2.4. Interactions with the Security Extension Header

The interactions with the IP Authentication Header [RFC4302] and IP Encapsulating Security Payload (ESP) [RFC4303], as in the case of existing option uses, is minimally defined. AH and ESP call for the exclusion of mutable data in their calculations by zeroing it out prior to performing the integrity check calculation. However, in the case that network operation has changed the length of the option or the extension header, that may still cause the integrity check to fail. Specifications that define such options SHOULD consider the implications of this for AH and ESP. An option whose insertion would affect the integrity check MUST be removed prior to the integrity check, and as a result the packet restored to its state as originally sent.

3. Interoperation with RFC 2460

There are four possible modes of interaction with routers that don't implement the Hop-By-Hop Option in the fast path:

  1. Presume that they cannot handle the Hop-By-Hop option at close to wire speed, and that's OK.
  2. Presume that they will drop traffic containing Hop-By-Hop options.
  3. Presume that they can handle the Hop-By-Hop option at or close to wire speed, and are configured to do so.
  4. Presume that they don't exist, perhaps because older routers are configured to ignore all Hop-by-Hop options.

If the first model actually works in a given network, it may be acceptable in that domain. It is not a model that will work in the general Internet, however.

The second model (which is most probable at this writing) is a description of the general Internet in 2015.

The third and fourth models, if applicable in a given context, are what one might hope for. Vendors are in a position to either have an option to ignore the Hop-By-Hop header in older equipment, or add such an option in upgraded software.

4. IANA Considerations

This memo asks the IANA for no new parameters.

5. Security Considerations

In general, modification of a datagram in transit is considered very closely from the viewpoint of the End-to-End Principle, which in this context may be summarized as "the network should do nothing that is of concern to the communicating applications or introduces operational issues." The concept of changing the length of an Extension Header or an option contained within it (Section 2.3) is of concern in that context. The obvious concern is around the interaction with AH or ESP, and a less obvious concern relates to Path MTU, which might change if the size of an underlying header changes. Section 2.4 is intended to mitigate that issue. However, some ramifications, such as with Path MTU, may not be completely solvable in the general Internet, but require use cases to be confined to a network or set of consenting networks.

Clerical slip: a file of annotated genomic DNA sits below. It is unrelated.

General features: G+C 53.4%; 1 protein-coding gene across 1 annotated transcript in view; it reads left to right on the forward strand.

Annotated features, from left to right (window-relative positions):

6. Privacy Considerations

Data formats in this memo reveal no personally identifying information.

7. Acknowledgements

This note grew out of a discussion among the author, Ole Troan, Mark Townsley, Frank Brockners, and Shwetha Bhandari, and benefited from comments by Dennis Ferguson, Brian Carpenter, and Joe Touch.

8. References

8.1. Normative References

[RFC2119] Bradner, S., "Key words for use in RFCs to Indicate Requirement Levels", BCP 14, RFC 2119, March 1997.
[RFC2460] Deering, S. and R. Hinden, "Internet Protocol, Version 6 (IPv6) Specification", RFC 2460, December 1998.

8.2. Informative References

[I-D.ietf-v6ops-ipv6-ehs-in-real-world] Gont, F., Linkova, J., Chown, T. and S. LIU, "Observations on IPv6 EH Filtering in the Real World", Internet-Draft draft-ietf-v6ops-ipv6-ehs-in-real-world-00, April 2015.
[RCP] Dukkipati, N., "Rate Control Protocol (RCP): Congestion control to make flows complete quickly", Stanford University , 2006.
[RFC2711] Partridge, C. and A. Jackson, "IPv6 Router Alert Option", RFC 2711, October 1999.
[RFC4302] Kent, S., "IP Authentication Header", RFC 4302, December 2005.
[RFC4303] Kent, S., "IP Encapsulating Security Payload (ESP)", RFC 4303, December 2005.
[RFC6398] Le Faucheur, F., "IP Router Alert Considerations and Usage", BCP 168, RFC 6398, October 2011.
[RFC7045] Carpenter, B. and S. Jiang, "Transmission and Processing of IPv6 Extension Headers", RFC 7045, December 2013.
[XCP] Katabi, D., Handley, M. and C. Rohrs, "Congestion control for high bandwidth-delay product networks", SIGCOMM Symposium proceedings on Communications architectures and protocols , 2002.

Appendix A. Change Log

Initial Version:
June 2015

Author's Address

Fred Baker Cisco Systems Santa Barbara, California 93117 USA EMail: fred@cisco.com